Tribeca Film Festival 2014: Double-Feature “An Honest Liar” and “Art and Craft”


The tagline for the 2014 Tribeca Film Festival suggests that film festivals are the original binge-watching experience. In that spirit, enjoy these suggestions for the perfect double-features at the Tribeca Film Festival, complete with suggested accompanying snacks.


An Honest Liar

Famed magician James “The Amazing” Randi has used his knowledge to stop performers who claim to have real magical or mystical abilities, from faith healing preachers to pseudo-scientific figures like Uri Geller. His greatest challenge, though, will be facing a lie that fooled him for years.


Art and Craft

Mark Landis loves classic TV, his mother, and creating elaborate art forgeries. For years, he has traveled around the country, giving away fake Picassos, Daumiers, and more. After Landis fooled the Cincinnati Art Museum, however, art registrar Mark Leininger made it his mission to expose Landis as a fraud, and his desire for justice grew into an obsession that threatens to consume his life.

Why They Belong Together

In An Honest Liar, “The Amazing Randi” has devoted his life to exposing charlatans who profit off of people’s ignorance, sincere religious beliefs, or desperation (cancer, illness, paralysis). A large part of Art and Craft is about Matthew Leininger who has similarly devoted his time and talents to exposing Mark Landis as a fraud, even though Landis isn’t really profiting off of his art forgeries. The damage that Landis is doing to the art world is less obvious, but as harmless as he might seem, his work is full of shortcuts and cannot compare to the original work. When an art museum doesn’t care to do its due diligence, it is a huge problem and harms the legacy of these artists.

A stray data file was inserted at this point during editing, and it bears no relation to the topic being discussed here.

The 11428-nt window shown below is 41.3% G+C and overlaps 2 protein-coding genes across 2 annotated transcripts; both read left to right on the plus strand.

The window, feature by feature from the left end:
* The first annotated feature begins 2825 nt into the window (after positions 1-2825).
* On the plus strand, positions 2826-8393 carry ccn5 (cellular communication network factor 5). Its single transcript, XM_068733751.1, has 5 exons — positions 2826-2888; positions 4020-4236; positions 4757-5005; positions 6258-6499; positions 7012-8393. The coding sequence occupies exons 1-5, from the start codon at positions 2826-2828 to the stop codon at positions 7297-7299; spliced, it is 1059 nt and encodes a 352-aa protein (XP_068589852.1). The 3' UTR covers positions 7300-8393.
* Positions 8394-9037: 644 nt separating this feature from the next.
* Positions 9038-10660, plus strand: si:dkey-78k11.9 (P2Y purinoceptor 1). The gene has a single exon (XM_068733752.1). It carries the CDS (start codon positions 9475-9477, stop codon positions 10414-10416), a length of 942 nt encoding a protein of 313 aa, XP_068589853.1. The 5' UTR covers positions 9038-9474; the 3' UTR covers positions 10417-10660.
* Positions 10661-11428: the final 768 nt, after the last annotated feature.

Both films also show the easy tricks that psychics/faith healers/mystics and Landis use to fool their targets. They pull back the curtain on these performers to show that the voice of God was a radio earpiece. The bent spoon wasn’t the result of mind powers. The work of priceless art was a combination of a high-quality printing job, a little paint and texturing, and a few well-placed coffee stains. When the illusion comes packaged as a preacher, however, people are willing to believe, and when Landis wore the right suit and dropped subtle hints of old money in his family, museums accepted his art at face value. The message of critical thinking throughout both films is so important, and considering that many of “The Amazing” Randi’s targets are still in business, it is a lesson that hasn’t been learned yet.

Suggested Snack

Elaborately painted sugar cookies and disappearing milk, poured into a newspaper cone


For fans of Community, Mark Landis is like a real-life Abed. All of his learned behaviors and social interactions come from old TV shows, and he seems to think that he can learn to be a priest by watching episodes of Father Brown.

Rachel Kolb • Staff Writer

I love movies, writing, and breaking into song in public. You can follow me on Twitter @rachelekolb or check out more of my work at


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